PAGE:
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We describe a statistical and comparative-genomic approach for quantifying error rates of genome sequence assemblies. The method exploits not substitutions but the pattern of insertions and deletions (indels) in genome-scale alignments for closely related species. Using two- or three-way alignments, the approach estimates the amount of aligned sequence containing clusters of nucleotides that were wrongly inserted or deleted during sequencing or assembly. Thus, the method is well-suited to assessing fine-scale sequence quality within single assemblies, between different assemblies of a single set of reads, and between genome assemblies for different species. When applying this approach to four primate genome assemblies, we found that average gap error rates per base varied considerably, by up to sixfold. As expected, bacterial artificial chromosome (BAC) sequences contained lower, but still substantial, predicted numbers of errors, arguing for caution in regarding BACs as the epitome of genome fidelity. We then mapped short reads, at approximately 10-fold statistical coverage, from a Bornean orangutan onto the Sumatran orangutan genome assembly originally constructed from capillary reads. This resulted in a reduced gap error rate and a separation of error-prone from high-fidelity sequence. Over 5000 predicted indel errors in protein-coding sequence were corrected in a hybrid assembly. Our approach contributes a new fine-scale quality metric for assemblies that should facilitate development of improved genome sequencing and assembly strategies.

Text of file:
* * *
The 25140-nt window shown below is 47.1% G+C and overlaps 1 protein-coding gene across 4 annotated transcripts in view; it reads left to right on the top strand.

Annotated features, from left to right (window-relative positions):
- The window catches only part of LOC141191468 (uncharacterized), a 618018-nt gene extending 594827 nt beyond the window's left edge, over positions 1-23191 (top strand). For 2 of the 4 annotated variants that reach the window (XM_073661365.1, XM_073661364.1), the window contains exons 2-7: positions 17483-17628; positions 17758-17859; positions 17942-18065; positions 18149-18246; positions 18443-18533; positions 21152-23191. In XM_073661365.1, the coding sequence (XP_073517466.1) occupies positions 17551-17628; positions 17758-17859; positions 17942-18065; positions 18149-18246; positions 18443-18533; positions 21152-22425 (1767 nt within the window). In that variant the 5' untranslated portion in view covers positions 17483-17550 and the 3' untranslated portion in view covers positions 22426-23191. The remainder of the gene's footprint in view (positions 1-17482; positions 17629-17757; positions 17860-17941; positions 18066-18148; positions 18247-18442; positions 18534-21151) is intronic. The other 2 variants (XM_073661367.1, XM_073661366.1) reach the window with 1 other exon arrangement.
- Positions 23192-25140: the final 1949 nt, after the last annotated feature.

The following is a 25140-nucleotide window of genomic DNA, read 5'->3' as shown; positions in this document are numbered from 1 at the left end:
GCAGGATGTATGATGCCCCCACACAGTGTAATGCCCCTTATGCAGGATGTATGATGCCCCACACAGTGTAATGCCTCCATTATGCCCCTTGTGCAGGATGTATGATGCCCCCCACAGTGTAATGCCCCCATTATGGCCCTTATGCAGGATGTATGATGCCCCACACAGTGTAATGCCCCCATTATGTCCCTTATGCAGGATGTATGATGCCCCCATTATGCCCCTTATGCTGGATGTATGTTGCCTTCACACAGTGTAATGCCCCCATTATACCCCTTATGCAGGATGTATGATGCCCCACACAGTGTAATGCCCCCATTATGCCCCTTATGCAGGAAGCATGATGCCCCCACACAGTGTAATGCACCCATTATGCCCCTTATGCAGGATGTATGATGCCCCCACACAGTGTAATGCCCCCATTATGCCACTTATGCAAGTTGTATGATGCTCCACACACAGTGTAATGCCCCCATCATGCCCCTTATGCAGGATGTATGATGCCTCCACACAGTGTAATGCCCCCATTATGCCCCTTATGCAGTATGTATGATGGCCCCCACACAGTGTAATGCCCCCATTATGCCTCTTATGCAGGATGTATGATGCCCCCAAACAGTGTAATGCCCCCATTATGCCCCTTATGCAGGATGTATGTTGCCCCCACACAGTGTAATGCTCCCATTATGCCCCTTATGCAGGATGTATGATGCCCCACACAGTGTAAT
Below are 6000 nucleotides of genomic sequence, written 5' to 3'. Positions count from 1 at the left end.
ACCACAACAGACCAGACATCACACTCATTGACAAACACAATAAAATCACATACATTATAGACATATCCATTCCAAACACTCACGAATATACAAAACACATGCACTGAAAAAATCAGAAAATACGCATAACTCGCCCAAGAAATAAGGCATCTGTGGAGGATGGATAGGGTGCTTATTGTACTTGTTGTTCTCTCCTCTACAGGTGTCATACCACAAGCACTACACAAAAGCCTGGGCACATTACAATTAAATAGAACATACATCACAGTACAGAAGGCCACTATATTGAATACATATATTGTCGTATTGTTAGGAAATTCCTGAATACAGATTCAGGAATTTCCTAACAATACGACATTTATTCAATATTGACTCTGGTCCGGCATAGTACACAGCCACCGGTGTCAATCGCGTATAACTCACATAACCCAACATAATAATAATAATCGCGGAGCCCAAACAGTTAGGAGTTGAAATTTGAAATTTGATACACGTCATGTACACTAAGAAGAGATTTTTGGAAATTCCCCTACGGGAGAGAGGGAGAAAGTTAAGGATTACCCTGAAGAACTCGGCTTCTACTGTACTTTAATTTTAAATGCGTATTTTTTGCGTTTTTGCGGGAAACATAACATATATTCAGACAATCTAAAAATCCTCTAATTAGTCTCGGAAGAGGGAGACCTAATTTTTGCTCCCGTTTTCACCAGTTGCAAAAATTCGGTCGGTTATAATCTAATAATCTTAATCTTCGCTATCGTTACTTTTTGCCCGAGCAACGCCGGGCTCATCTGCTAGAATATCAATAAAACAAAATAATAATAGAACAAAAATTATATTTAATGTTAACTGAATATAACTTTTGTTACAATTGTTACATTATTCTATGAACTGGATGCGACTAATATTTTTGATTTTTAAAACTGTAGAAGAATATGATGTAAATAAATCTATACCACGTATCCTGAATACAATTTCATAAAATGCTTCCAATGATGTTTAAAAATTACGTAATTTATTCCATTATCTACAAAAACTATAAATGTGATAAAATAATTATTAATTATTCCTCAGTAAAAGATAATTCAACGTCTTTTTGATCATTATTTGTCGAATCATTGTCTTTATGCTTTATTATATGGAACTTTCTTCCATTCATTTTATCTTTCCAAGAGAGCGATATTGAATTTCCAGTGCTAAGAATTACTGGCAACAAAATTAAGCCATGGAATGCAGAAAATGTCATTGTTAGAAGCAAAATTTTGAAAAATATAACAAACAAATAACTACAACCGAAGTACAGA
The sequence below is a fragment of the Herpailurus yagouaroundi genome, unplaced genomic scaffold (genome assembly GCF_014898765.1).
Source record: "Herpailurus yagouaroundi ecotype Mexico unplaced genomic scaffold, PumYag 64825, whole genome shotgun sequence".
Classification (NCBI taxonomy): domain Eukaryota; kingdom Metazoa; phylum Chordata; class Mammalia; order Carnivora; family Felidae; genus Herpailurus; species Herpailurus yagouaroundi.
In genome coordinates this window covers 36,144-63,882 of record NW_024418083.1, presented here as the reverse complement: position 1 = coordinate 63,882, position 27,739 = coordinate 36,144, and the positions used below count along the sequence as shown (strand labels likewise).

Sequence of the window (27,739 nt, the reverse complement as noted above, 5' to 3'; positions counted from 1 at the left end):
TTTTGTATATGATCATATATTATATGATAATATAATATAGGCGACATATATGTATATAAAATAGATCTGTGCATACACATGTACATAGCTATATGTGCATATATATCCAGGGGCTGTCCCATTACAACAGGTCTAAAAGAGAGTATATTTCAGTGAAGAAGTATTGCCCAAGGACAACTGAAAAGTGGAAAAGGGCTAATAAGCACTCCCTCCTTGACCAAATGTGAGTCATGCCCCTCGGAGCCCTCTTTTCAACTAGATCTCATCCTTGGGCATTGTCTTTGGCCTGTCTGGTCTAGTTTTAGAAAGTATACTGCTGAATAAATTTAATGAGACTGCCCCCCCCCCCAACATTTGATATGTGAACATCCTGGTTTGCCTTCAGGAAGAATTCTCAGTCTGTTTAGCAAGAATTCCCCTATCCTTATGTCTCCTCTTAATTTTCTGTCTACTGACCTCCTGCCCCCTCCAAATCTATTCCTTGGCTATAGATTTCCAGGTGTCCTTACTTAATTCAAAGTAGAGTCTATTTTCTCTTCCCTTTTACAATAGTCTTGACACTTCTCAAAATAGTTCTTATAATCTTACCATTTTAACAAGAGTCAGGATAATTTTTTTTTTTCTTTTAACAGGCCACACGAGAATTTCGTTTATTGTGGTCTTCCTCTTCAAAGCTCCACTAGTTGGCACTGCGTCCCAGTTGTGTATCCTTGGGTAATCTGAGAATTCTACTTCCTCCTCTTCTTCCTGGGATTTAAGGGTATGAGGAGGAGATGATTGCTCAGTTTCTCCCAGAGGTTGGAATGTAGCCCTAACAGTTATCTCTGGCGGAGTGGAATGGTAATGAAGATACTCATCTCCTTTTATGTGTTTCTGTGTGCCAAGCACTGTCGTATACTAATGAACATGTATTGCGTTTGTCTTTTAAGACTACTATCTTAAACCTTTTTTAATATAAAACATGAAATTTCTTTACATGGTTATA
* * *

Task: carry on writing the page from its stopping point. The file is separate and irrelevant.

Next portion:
Original publication




Journal article


Genome Res

Publication Date





675 - 684


Animals, Base Sequence, Chromosome Mapping, Genetic Variation, Genome, Genome, Human, Genomics, Humans, INDEL Mutation, Models, Genetic, Pan troglodytes, Pongo abelii, Pongo pygmaeus, Primates, Sequence Alignment, Sequence Analysis, DNA, Species Specificity